- IgE (Immunoglobulin E)
- IgG4 (Immunoglobulin G – subtype 4)
- Displays IgE in Relation to IgG4 (‘Blocking Potential’) for Each Food Group
In this test, a serum sample is analysed for the presence of IgE and IgG4 antibodies which have a precise affinity for specific dietary allergens and intolerances. The quantitative summation of the IgE and IgG4 results within the offending food groups are expressed graphically. The elimination of the offending food groups from the diet has been shown to reduce the severity of symptoms associated with food allergies.
IgE (Immunoglobulin E)
The IgE antibody response is the most commonly known food allergy response. This response usually occurs immediately and can create severe symptoms such as swelling, hives, itching, and – in some cases – anaphylaxis.
Even though IgE reactions are immediate, the allergic potential of food-based allergens can remain in the system 1-2 days after ingestion, extending the presence of symptoms during this duration. IgE reactions can be permanent or they may improve with the elimination diet and gut treatment. IgE reactions stimulate the release of Histamine in the body.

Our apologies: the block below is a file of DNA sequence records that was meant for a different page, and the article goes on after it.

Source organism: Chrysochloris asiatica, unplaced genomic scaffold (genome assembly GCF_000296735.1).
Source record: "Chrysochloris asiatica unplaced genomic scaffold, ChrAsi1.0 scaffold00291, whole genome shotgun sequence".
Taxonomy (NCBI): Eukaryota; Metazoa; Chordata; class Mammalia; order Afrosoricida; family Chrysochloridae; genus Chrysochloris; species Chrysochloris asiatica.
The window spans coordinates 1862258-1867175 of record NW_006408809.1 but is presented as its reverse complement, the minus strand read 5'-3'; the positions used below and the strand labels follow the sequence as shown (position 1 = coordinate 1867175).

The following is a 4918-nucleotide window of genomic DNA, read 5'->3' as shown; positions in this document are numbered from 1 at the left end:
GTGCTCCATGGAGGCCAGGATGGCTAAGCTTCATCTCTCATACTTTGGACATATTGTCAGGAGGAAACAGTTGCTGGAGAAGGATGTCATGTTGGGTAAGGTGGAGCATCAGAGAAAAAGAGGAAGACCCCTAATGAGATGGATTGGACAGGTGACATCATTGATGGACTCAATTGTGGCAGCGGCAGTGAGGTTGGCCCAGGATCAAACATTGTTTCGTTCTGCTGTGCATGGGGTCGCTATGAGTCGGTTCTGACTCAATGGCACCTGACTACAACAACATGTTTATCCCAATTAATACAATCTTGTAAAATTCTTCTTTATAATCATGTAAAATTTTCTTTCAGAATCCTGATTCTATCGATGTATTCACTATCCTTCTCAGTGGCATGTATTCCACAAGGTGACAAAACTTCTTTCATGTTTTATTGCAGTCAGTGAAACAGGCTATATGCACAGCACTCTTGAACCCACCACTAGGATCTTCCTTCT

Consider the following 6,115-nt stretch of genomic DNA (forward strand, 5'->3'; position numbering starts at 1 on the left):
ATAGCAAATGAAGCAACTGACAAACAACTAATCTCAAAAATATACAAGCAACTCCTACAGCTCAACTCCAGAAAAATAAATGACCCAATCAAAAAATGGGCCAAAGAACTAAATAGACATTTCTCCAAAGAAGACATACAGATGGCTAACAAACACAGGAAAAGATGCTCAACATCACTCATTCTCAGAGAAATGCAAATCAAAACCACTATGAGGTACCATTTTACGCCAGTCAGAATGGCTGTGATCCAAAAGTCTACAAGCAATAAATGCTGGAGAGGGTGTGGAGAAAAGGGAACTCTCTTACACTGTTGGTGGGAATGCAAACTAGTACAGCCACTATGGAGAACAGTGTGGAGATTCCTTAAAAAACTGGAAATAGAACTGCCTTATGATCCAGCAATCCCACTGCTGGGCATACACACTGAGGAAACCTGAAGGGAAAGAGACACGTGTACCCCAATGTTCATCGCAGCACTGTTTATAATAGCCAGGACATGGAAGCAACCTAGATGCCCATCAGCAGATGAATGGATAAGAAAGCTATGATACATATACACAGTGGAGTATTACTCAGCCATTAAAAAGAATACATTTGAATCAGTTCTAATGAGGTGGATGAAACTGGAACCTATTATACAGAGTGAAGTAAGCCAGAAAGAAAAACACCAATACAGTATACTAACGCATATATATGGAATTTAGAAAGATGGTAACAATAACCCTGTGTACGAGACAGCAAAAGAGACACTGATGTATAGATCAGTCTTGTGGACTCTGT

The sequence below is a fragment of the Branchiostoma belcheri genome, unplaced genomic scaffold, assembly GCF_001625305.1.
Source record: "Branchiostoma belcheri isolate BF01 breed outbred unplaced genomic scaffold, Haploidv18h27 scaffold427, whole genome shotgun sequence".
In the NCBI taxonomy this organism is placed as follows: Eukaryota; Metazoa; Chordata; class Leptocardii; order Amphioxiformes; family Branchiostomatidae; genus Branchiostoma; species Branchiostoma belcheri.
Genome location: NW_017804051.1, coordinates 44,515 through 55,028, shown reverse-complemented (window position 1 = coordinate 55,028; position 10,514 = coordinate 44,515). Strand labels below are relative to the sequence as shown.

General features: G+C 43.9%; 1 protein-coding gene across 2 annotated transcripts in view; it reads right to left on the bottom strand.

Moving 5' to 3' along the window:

IgG4 (Immunoglobulin G – subtype 4)
IgG4 is a unique antibody. Firstly distinguished by it’s small size compared to IgG1-3, and by it’s higher level of disulfide bonds. It also has its own distinct activity.
IgG4 is important in relation to IgE because it can act as a blocking agent for an IgE reaction, reducing anaphylaxsis and the symptoms mediated by IgE, although, if too high it can also result in a secondary set of conditions of its own.
When the IgG4 reaction is greater than the IgE reaction for a particular antigen, IgG4 can block the IgE antibodies from binding to the receptor sites that would encourage the release of histamine, thereby reducing severity of the symptoms associated with the IgE reaction. This is referred to as the ‘blocking potential’, which is displayed on the report.